This has been a hot topic at my workplace and my boss came up with this example for showing how closures work.
#!/usr/local/bin/perl use strict; my $dave = new Foo ("dave", "oranges", "grapefruit"); $dave->("debug message"); package Foo; sub new { my ($class, @stuff) = @_; return sub { doit(@stuff, @_) }; # <-- closure here? } sub doit { print shift, ": ", join(",", @_), "\n"; }
Prepare to correct me if I'm wrong - I think what we've got here is a constructor (sort of) that returns a reference to an anonymous subroutine. When we call new() we're also setting $class and @stuff in the namespace of that anonymous subroutine to be "dave" and ("oranges", "grapefruit") respectively.

When I run this thing I get:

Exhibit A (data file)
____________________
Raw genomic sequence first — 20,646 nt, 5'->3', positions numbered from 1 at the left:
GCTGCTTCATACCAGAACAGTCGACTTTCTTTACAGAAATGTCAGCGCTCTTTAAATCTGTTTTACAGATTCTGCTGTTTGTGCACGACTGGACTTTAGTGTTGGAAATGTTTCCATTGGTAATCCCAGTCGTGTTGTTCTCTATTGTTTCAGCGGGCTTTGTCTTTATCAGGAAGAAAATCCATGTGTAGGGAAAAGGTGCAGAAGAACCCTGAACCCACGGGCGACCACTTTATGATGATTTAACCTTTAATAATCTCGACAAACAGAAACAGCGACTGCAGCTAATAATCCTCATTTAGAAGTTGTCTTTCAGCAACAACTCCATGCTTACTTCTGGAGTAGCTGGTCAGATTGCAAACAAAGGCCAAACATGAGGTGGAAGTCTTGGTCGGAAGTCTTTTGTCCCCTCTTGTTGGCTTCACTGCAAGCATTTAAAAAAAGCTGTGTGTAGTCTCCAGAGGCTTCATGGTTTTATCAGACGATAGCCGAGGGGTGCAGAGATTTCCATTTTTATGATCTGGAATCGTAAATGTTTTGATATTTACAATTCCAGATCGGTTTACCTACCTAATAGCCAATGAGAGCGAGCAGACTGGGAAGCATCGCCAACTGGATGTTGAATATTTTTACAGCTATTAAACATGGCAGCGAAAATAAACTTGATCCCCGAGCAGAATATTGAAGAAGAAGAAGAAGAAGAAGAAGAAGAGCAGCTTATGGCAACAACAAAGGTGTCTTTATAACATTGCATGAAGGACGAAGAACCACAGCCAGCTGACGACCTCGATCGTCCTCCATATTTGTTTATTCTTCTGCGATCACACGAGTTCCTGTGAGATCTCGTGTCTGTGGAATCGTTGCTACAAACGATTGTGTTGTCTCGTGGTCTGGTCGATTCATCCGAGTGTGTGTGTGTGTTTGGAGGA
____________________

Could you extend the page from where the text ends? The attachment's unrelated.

dave: oranges,grapefruit,debug message

Ok, so this is kind of neat, now I understand how you can use one constructor and some properties in order to respond with a reference to an anonymous subroutine of your choosing, but what I'm curious about is - is this -really- a closure?

I'm not completely versed in how long values like $class and @stuff would live inside a sub - only for the duration of the execution of the sub, right?

The closure (or rather using those values in the anonymous sub) makes these values live on past the execution of the sub, right?

Super Confused, -mr.dunstan

In reply to Why are closures cool, continued? by mr.dunstan

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